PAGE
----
1. The state transition does not complete the tasks which belong to the completed state. Your application must complete them before performing this operation.

The following example shows a state transition:

 POST /services/735692/states/transition
   "timestamp": "2009-05-07T12:05:20.157",
   "session_id": "11000ABC-80236C1A-1010",
   "interaction_id": "123ABC908ABFFD8080",
   "from": {
     "state_id": 1001,
     "disposition": 1,
     "disposition_desc": "SUCCESS",
       { "FeedbackType":"survey","rating":7,
         "notes":"warm welcome at frontdesk, thanks for the nice trip"
    "Satisfaction": [
      "place":"Terranova mexico resort"
      "place":"Fancy resort Paris"
  "to": {
    "state_type": 8,
    "est_duration": 500,
    "Sponsoring": { "Rank":"first","expire":7,
      "notes":"give customer free meal" }

Query the Services/States/Tasks for a Given Profile

In Query Services, Query States, and Query Tasks operations, you can query lists of active or completed resources, by filtering in the URL the active or completed status of the resources. For instance, in Query Services:

  • Active Services: GET /customers/${customer_id}/services/active
  • Completed Services: GET /customers/${customer_id}/services/completed

In addition, the Query Services and Query States operations enable to retrieve the nested states and/or tasks, within the results. For instance, the following query operation returns the active services within their active states associated with the customer profile ABC1234. Operation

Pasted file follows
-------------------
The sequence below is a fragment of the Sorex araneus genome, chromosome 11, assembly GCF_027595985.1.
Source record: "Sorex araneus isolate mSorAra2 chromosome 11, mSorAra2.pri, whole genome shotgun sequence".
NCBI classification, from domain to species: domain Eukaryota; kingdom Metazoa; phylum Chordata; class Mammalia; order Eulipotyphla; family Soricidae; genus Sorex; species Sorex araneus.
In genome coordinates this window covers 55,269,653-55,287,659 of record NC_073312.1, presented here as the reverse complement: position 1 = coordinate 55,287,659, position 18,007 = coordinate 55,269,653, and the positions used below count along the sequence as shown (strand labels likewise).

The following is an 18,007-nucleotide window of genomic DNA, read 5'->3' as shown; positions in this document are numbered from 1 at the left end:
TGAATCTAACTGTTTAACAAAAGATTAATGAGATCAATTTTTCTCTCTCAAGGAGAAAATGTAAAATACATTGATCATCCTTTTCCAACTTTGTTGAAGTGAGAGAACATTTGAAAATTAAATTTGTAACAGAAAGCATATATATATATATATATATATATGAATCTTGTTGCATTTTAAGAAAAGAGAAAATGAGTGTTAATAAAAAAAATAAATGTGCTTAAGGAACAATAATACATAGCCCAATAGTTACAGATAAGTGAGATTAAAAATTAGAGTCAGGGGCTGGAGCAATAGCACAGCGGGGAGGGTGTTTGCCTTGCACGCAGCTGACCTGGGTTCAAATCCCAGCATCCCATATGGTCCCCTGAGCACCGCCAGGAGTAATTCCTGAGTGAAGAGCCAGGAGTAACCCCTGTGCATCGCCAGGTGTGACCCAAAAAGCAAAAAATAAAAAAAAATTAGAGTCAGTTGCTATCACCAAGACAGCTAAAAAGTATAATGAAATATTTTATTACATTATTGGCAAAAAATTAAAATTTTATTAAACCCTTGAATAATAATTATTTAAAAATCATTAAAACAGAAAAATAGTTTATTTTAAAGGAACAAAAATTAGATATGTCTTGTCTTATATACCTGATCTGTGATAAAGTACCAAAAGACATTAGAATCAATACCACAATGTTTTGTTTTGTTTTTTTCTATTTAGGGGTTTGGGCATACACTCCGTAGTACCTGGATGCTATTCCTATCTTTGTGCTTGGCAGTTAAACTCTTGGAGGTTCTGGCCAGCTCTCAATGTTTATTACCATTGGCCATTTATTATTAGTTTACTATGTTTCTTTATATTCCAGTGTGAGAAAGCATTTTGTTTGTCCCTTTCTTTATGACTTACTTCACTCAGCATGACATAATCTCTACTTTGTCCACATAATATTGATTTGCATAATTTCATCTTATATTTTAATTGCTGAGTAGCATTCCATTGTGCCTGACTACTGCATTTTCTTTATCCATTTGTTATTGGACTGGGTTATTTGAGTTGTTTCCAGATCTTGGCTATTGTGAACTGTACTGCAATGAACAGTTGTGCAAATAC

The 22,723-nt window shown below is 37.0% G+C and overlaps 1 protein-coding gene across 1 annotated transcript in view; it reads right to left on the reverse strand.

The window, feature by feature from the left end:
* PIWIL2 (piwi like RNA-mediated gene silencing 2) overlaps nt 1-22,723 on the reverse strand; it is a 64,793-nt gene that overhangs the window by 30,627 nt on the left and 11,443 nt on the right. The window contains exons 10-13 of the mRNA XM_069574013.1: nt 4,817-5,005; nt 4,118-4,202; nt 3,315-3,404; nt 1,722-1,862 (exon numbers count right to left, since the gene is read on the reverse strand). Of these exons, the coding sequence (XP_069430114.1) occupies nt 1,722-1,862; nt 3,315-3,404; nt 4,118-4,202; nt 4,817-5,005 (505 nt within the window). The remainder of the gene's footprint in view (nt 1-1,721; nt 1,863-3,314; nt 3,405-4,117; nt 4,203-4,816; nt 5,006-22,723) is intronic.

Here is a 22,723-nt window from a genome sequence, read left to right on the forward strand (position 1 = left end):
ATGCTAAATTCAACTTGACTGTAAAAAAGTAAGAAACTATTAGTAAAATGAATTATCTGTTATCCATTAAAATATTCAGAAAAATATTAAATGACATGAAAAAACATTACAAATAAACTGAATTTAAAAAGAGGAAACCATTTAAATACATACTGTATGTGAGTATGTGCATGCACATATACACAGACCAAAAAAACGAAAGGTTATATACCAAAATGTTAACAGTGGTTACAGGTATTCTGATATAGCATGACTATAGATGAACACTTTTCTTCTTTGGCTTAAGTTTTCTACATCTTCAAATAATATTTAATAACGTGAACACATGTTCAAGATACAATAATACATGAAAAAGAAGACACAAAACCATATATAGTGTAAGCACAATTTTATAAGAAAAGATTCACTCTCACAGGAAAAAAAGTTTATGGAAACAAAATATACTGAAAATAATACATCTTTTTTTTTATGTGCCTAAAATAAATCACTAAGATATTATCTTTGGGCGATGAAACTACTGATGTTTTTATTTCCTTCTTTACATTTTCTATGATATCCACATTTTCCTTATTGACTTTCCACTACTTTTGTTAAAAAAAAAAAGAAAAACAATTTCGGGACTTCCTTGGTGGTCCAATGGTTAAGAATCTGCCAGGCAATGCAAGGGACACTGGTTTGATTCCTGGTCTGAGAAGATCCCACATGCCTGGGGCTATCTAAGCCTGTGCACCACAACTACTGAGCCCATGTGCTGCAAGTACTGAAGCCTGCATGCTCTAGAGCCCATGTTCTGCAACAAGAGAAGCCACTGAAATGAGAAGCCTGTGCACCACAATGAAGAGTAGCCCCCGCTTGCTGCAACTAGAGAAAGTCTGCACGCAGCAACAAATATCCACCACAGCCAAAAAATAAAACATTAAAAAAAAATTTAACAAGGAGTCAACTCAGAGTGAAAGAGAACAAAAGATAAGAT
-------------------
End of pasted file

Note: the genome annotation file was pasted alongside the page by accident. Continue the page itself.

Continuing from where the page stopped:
GET /customers/ABC1234/services/active?active_states=true


  [ // returned in an array
   { "customer_id": "ABC1234",
    "service_id": 4692834,
    "est_duration": 86400,
    "started": {
     "timestamp": "2009-05-07T12:05:20.157",
     // additional Start Event fields
    [// included given specification of "results" attribute
     { // array of one or more State objects
      "state_id": 5005,
      "state_type": 8, // service delivery
      "started": {
        "timestamp": "2009-05-07T12:08:53.298",
        // additional Start Event fields

Complete Service/State/Task

When your customer stops interacting with the given service, state, or task, you must complete this resource and mark it as terminated in the UCS database. This enables you to filter the result of query operations based on the resource status (as described in the Active Resources section).

  • You are responsible for performing the Complete Service, Complete State, Complete Task operations for any service, state, or task that you started.
  • These operations apply only to the resource specified in the operation's parameter and they do not modify the status of the nested states and tasks, if any.

The only case which does not force you to explicitly complete a state with the Complete State operation, is Perform State Transition, which completes the given state then starts a new state.

Information.png Tip: to make sure that you correctly completed the states and tasks of a given service, use the Query States and Query Tasks operation with active filters to check that no resources remain active.

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This page was last edited on July 17, 2020, at 15:47.